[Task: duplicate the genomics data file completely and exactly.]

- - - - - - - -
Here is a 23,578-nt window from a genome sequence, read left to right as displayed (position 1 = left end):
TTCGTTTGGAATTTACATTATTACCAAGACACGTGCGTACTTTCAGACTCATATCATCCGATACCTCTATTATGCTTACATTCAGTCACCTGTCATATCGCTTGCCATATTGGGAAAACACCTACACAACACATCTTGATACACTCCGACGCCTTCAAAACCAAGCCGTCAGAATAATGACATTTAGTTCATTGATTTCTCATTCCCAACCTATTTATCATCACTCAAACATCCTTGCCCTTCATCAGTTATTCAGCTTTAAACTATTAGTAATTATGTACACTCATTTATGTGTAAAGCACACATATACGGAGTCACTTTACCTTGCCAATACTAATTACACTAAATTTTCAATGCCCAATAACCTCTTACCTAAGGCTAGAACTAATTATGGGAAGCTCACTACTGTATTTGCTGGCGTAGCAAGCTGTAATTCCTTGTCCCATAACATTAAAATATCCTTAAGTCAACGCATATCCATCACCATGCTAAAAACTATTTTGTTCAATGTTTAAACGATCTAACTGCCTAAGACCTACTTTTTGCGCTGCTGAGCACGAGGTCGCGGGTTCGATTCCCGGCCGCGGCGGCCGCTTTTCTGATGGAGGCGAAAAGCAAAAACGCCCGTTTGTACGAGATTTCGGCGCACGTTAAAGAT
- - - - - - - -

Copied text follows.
Here is a 23,578-nt window from a genome sequence, read left to right as displayed (position 1 = left end):
TTCGTTTGGAATTTACATTATTACCAAGACACGTGCGTACTTTCAGACTCATATCATCCGATACCTCTATTATGCTTACATTCAGTCACCTGTCATATCGCTTGCCATATTGGGAAAACACCTACACAACACATCTTGATACACTCCGACGCCTTCAAAACCAAGCCGTCAGAATAATGACATTTAGTTCATTGATTTCTCATTCCCAACCTATTTATCATCACTCAAACATCCTTGCCCTTCATCAGTTATTCAGCTTTAAACTATTAGTAATTATGTACACTCATTTATGTGTAAAGCACACATATACGGAGTCACTTTACCTTGCCAATACTAATTACACTAAATTTTCAATGCCCAATAACCTCTTACCTAAGGCTAGAACTAATTATGGGAAGCTCACTACTGTATTTGCTGGCGTAGCAAGCTGTAATTCCTTGTCCCATAACATTAAAATATCCTTAAGTCAACGCATATCCATCACCATGCTAAAAACTATTTTGTTCAATGTTTAAACGATCTAACTGCCTAAGACCTACTTTTTGCGCTGCTGAGCACGAGGTCGCGGGTTCGATTCCCGGCCGCGGCGGCCGCTTTTCTGATGGAGGCGAAAAGCAAAAACGCCCGTTTGTACGAGATTTCGGCGCACGTTAAAGAT